Hidetaka Miyazaki on stepping away from Dark Souls II and the future of the series
Even though this sequel will be roughly the same size as its predecessor, the world will be more densely populated with specific points of interest
Finally, he points to his role in assigning the pair of replacement game directors – Tomohiro Shibuya and Yui Tanimura – who have now assumed the reins of the Souls series. Both had previously worked on FromSoftware’s mech-action series Another Century, which caters to the tastes of the local Japanese audience and isn’t currently available abroad. (Coincidentally, Miyazaki worked on the mech-action Armored Core series before creating Demon’s Souls, so it’s not as big a leap from mech combat to the fantasy-RPG genre as you might expect.)
Though the discrepancy could well be attributed to a translation error, moments after stating that “there will be two directors for Dark Souls II, which I have secured myself”, Miyazaki tacks on a correction after his introduction of Shibuya and Tanimura, saying “the decision about the new assignments was not made by me; it was made by FromSoftware and Namco Bandai as a whole”. These competing statements make it hard to decipher whether Miyazaki wished to step away from the Souls series, or if he was asked to move aside by the company so that the IP could be steered in a fresh direction. When asked about his new full-time role, Miyazaki mentions that he’s working on a new title as director, but when we ask if it’s a new IP he simply laughs and replies, “Sorry, I can’t answer that.”
“It was a company decision,” clarifies Namco Bandai producer Takeshi Miyazoe. “Miyazaki worked on Demon’s Souls and Dark Souls, but for the IP to evolve and provide a new experience within the Dark Souls world the new wind from directors Shibuya and Tanimura is key to providing players with [a] brand new Dark Souls experience. In order to maintain the expectations and satisfaction and the rewards that players experience, this was the right time to bring in the new characteristics and taste[s of the directors] for this series to continue on evolving.”
In designing map areas for Dark Souls II, the main creative principle is to dream up concepts that did not exist in the previous games
While it’s sad to see Miyazaki part ways with his fantasy-RPG series, it certainly makes sense from a company perspective to steer him towards a fresh title, especially if it does turn out to be something brand new. Apart from Dark Souls, Namco Bandai’s recent attempts to develop memorable new properties have been largely unsuccessful. If there’s any chance this proven young designer can cause lightning to strike twice, it makes sense to give him that opportunity. For his part, Miyazaki seems ready to access a different part of his psyche. In response to an unrelated question, he says, “sometimes I’d like to work on a warmer game – not necessarily casual, but warmer in terms of the atmosphere and the environment”. It’s the closest thing that we’re given to a hint about the nature of his next project.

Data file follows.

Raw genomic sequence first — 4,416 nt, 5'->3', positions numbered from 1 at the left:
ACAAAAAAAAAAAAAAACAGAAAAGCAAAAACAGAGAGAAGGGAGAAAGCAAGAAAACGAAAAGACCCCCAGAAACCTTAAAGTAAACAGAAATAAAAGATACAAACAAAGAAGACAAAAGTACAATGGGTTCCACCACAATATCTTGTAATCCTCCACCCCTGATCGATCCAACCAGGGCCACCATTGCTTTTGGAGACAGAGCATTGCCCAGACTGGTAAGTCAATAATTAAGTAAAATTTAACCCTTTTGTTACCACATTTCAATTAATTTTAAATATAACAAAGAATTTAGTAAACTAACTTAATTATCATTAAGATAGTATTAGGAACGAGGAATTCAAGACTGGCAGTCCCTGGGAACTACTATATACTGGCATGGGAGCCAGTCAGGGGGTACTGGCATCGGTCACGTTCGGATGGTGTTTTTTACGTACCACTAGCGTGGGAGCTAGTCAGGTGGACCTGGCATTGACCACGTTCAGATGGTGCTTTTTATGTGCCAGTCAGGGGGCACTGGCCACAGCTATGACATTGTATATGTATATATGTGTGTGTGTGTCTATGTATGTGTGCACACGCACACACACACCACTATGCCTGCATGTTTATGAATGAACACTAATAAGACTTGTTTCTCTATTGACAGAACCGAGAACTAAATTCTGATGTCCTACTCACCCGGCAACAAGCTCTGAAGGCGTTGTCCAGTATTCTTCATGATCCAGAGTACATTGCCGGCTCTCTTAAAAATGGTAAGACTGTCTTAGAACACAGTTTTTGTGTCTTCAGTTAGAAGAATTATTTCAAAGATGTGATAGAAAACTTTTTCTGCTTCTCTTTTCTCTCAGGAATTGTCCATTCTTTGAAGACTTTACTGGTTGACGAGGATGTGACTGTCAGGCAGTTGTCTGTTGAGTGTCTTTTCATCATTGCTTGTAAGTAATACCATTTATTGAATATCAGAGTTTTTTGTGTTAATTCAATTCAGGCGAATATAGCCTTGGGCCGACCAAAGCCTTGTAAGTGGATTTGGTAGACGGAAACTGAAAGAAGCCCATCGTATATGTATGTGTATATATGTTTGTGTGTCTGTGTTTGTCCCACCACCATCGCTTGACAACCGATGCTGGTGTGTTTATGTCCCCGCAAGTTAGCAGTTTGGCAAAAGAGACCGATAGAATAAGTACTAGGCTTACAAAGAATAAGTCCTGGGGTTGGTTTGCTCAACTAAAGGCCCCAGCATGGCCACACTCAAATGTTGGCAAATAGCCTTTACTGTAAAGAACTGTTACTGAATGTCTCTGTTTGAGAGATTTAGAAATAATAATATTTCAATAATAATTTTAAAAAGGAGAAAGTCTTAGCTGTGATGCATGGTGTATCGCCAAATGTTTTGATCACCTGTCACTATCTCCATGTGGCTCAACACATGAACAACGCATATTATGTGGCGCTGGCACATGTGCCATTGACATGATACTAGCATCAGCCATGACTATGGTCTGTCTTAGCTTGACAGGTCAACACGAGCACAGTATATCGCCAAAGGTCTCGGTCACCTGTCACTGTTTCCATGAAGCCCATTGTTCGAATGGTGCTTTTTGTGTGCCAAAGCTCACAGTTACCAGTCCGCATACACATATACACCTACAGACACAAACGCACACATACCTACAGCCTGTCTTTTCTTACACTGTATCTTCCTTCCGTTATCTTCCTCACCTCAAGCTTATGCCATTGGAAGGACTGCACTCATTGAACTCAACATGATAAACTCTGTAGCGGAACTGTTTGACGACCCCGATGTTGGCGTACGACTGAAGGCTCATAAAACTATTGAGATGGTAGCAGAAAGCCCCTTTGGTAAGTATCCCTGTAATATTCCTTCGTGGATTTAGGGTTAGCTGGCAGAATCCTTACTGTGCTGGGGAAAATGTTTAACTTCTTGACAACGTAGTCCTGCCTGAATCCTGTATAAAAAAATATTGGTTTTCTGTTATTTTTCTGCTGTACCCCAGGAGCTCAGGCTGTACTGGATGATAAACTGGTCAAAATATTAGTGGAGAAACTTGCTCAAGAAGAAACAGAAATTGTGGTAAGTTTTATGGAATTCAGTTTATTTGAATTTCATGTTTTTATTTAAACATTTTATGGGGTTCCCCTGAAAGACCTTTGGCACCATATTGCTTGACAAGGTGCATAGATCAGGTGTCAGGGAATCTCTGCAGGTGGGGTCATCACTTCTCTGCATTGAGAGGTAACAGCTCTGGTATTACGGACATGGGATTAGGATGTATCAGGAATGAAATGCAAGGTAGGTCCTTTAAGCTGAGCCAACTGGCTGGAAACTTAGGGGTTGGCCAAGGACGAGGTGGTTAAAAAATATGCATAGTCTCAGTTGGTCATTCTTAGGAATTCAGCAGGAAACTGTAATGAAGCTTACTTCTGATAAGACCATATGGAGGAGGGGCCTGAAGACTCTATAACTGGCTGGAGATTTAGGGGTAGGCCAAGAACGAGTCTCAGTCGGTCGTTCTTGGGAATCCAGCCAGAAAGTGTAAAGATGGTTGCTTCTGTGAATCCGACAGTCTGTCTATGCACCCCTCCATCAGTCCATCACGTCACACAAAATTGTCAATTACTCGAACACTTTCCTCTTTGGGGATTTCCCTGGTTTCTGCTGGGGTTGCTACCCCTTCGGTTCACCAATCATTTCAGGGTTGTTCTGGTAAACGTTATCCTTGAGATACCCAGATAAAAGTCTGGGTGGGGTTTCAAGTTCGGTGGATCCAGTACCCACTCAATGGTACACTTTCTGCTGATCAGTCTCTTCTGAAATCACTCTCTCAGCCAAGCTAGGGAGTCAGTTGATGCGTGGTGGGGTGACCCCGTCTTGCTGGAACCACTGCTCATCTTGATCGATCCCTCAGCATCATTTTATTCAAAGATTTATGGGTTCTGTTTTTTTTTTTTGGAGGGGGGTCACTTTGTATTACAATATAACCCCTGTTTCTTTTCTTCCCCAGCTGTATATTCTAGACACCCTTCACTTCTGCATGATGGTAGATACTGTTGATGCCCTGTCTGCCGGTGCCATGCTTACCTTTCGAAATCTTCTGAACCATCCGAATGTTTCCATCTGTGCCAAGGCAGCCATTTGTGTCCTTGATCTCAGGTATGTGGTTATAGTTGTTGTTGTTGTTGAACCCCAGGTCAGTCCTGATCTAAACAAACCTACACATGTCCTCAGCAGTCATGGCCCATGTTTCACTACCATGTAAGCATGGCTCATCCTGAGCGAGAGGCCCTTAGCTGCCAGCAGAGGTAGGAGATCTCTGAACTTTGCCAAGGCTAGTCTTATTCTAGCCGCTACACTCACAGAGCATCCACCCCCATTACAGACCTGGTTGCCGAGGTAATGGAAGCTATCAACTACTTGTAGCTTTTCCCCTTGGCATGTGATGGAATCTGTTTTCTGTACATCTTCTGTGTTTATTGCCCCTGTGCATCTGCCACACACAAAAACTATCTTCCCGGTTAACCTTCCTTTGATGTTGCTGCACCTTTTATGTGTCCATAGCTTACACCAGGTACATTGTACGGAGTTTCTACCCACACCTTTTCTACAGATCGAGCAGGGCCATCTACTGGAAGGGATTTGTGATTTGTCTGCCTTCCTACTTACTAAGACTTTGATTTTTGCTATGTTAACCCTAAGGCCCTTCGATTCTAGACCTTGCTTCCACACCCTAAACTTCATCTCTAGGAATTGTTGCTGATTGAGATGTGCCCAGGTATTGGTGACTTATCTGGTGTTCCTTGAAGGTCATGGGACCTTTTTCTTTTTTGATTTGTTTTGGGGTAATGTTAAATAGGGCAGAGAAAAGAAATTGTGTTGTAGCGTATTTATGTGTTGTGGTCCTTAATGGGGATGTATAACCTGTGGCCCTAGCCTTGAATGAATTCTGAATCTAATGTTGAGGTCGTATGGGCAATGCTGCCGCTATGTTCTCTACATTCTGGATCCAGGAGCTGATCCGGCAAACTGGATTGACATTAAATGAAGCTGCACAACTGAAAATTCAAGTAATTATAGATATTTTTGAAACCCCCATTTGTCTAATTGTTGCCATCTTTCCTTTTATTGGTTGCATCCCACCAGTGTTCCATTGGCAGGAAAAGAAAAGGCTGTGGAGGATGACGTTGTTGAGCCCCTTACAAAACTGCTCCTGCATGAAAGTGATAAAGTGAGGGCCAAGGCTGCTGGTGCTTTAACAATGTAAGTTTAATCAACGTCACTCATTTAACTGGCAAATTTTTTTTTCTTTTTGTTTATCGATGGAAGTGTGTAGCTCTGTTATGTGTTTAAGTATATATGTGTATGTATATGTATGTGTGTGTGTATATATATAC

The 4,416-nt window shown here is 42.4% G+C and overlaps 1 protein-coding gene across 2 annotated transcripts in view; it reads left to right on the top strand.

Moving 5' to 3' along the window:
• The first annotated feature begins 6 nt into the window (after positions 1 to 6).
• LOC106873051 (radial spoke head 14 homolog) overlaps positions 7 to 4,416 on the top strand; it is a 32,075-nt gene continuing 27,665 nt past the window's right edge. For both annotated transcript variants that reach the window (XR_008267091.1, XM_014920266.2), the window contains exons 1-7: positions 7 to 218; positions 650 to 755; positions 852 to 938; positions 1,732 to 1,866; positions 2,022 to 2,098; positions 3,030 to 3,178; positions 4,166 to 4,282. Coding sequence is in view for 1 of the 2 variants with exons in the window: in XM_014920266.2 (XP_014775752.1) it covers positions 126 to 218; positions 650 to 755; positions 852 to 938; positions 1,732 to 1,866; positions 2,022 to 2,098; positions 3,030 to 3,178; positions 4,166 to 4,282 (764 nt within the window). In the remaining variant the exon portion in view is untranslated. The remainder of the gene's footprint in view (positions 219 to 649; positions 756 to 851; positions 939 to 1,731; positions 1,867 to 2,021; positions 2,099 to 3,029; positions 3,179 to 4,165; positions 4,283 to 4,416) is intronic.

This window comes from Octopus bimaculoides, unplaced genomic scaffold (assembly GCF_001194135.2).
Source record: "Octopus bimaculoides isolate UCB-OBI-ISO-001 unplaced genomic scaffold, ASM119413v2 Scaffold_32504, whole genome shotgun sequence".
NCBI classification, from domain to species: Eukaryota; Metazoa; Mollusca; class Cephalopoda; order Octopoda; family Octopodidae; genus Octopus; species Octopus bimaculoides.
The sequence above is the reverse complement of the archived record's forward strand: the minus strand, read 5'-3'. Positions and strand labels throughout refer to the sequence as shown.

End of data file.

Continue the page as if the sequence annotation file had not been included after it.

So how does Miyazaki feel about entrusting his baby to new parents? “I’m not one to restrict the potential that Dark Souls has by insisting that only I can work on the titles,” he stresses. “I want new expressions. It’s true that I’m sad about not being involved in the development of Dark Souls II, because I’ve worked on Demon’s Souls and Dark Souls’ development for the past five years. I really love those two titles; however, maybe this is the time to have new inspiration, so I’m fine about that. I’m looking forward to playing Dark Souls II not as part of the development team, but with a little bit of distance. Everybody knows what the core of Dark Souls is – the dev team does, the fans do, the media does – and that will never change. I [wouldn’t] really care for Dark Souls VIII to come out. That’s not the point. It’s more, ‘What do the fans want?’ We want to stay true to what they expect.”
At the conclusion of our interview, Miyazaki volunteers some formal closing remarks. He mentions this will probably be one of his last interviews about the Souls series for a while and wants to offer his appreciation on behalf of himself and the development team to fans and the media for lavishing such enthusiastic praise on Demon’s Souls and Dark Souls. As he exits the room, the reality sinks in – this is really happening. We’ve been taught that if the Fire Keeper dies, the bonfire they guard turns to cold ash. Let’s hope this is the exception. Dark Souls II has the potential to be a dramatic departure indeed.
You can read part two of our Dark Souls II feature here.